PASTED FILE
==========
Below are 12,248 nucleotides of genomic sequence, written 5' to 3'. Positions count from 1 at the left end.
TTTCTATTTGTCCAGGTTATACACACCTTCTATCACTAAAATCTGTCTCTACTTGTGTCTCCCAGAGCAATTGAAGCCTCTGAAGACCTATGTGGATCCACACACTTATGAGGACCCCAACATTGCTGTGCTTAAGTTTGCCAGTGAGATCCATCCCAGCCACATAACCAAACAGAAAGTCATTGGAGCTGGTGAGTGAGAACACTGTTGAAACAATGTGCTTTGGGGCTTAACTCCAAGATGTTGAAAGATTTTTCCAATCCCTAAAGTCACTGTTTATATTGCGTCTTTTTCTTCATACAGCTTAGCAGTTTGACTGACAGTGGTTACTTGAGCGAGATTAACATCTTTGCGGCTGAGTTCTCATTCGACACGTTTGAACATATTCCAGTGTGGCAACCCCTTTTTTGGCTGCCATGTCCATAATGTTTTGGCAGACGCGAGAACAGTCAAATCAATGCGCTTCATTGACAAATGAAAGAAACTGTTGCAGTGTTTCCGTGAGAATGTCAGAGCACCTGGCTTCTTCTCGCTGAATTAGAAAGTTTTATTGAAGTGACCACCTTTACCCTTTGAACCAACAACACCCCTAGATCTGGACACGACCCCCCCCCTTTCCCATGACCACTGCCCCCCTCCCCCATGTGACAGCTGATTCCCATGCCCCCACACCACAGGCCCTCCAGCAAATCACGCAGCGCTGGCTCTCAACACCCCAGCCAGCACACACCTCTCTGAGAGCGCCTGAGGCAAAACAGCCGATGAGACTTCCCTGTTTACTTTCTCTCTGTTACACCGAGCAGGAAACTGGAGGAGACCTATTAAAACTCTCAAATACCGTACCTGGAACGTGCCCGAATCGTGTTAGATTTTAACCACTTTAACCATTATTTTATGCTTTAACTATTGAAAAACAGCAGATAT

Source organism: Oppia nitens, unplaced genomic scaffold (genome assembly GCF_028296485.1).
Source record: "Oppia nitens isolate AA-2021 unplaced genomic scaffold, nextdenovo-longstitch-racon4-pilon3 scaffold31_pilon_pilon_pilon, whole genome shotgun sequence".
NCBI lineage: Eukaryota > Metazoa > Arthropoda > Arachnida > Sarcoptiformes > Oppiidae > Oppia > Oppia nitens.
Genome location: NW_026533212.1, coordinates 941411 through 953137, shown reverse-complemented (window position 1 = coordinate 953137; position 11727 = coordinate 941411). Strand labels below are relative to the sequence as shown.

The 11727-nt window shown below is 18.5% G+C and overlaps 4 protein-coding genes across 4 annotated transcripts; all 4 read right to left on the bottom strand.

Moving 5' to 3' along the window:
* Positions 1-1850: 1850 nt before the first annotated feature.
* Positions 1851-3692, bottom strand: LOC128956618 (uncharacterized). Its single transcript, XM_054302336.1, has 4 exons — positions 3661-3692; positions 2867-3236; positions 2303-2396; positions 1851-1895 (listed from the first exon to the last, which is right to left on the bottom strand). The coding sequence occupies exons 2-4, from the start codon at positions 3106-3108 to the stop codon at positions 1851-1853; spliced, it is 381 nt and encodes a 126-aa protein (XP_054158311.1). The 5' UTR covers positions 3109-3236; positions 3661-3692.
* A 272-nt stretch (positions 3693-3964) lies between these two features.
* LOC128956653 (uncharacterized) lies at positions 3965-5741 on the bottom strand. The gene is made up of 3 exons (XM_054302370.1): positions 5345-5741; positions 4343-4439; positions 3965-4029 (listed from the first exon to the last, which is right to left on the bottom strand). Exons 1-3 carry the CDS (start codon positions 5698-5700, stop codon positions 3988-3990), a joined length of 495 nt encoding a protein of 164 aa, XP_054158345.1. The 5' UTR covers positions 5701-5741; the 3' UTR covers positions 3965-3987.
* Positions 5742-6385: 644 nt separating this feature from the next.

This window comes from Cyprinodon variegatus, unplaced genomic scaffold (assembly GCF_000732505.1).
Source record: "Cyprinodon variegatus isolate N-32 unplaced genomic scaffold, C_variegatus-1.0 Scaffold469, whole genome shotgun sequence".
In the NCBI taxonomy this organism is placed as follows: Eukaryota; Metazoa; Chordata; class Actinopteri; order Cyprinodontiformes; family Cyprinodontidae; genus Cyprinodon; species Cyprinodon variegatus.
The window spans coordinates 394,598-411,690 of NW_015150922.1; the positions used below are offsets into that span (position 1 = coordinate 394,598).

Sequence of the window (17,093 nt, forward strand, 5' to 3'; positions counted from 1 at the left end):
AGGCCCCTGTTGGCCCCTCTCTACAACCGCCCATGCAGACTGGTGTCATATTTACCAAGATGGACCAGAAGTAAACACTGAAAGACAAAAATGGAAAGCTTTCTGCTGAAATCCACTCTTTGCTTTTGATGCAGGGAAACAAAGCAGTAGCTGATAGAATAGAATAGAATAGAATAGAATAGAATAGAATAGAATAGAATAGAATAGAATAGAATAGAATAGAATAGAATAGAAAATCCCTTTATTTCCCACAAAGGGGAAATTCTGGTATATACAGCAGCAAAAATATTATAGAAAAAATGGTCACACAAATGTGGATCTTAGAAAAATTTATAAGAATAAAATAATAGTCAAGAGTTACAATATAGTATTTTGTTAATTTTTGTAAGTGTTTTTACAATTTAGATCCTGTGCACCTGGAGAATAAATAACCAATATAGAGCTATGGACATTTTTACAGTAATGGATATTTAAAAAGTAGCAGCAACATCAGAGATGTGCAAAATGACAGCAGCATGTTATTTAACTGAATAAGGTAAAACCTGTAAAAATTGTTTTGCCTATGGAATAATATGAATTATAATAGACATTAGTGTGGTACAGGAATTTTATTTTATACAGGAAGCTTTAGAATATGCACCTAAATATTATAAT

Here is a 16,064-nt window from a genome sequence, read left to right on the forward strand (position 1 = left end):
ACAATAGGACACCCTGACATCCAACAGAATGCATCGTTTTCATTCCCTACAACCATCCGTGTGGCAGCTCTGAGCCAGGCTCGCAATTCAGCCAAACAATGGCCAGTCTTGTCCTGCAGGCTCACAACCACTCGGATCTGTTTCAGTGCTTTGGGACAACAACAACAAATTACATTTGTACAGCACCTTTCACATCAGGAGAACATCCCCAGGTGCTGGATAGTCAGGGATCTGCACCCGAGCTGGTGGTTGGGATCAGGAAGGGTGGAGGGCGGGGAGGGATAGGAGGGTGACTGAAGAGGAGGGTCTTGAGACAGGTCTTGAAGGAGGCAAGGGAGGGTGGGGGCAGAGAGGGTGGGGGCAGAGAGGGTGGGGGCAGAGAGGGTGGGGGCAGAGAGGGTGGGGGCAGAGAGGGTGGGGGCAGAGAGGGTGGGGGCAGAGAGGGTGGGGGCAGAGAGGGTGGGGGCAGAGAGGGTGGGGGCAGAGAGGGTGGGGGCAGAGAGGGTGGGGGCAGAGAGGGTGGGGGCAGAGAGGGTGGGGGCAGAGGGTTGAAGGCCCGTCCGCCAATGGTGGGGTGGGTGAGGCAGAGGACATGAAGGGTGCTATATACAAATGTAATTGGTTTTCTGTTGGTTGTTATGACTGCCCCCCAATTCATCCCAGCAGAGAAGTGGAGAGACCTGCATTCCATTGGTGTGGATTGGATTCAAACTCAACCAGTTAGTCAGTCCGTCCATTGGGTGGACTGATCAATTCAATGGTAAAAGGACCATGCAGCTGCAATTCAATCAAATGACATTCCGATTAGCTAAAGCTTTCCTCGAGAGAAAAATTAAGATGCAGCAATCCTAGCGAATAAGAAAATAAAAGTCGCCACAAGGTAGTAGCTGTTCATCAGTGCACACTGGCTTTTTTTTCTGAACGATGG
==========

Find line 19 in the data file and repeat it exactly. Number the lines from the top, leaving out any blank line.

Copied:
AGGCCCCTGTTGGCCCCTCTCTACAACCGCCCATGCAGACTGGTGTCATATTTACCAAGATGGACCAGAAGTAAACACTGAAAGACAAAAATGGAAAGCTTTCTGCTGAAATCCACTCTTTGCTTTTGATGCAGGGAAACAAAGCAGTAGCTGATAGAATAGAATAGAATAGAATAGAATAGAATAGAATAGAATAGAATAGAATAGAATAGAATAGAATAGAATAGAATAGAAAATCCCTTTATTTCCCACAAAGGGGAAATTCTGGTATATACAGCAGCAAAAATATTATAGAAAAAATGGTCACACAAATGTGGATCTTAGAAAAATTTATAAGAATAAAATAATAGTCAAGAGTTACAATATAGTATTTTGTTAATTTTTGTAAGTGTTTTTACAATTTAGATCCTGTGCACCTGGAGAATAAATAACCAATATAGAGCTATGGACATTTTTACAGTAATGGATATTTAAAAAGTAGCAGCAACATCAGAGATGTGCAAAATGACAGCAGCATGTTATTTAACTGAATAAGGTAAAACCTGTAAAAATTGTTTTGCCTATGGAATAATATGAATTATAATAGACATTAGTGTGGTACAGGAATTTTATTTTATACAGGAAGCTTTAGAATATGCACCTAAATATTATAAT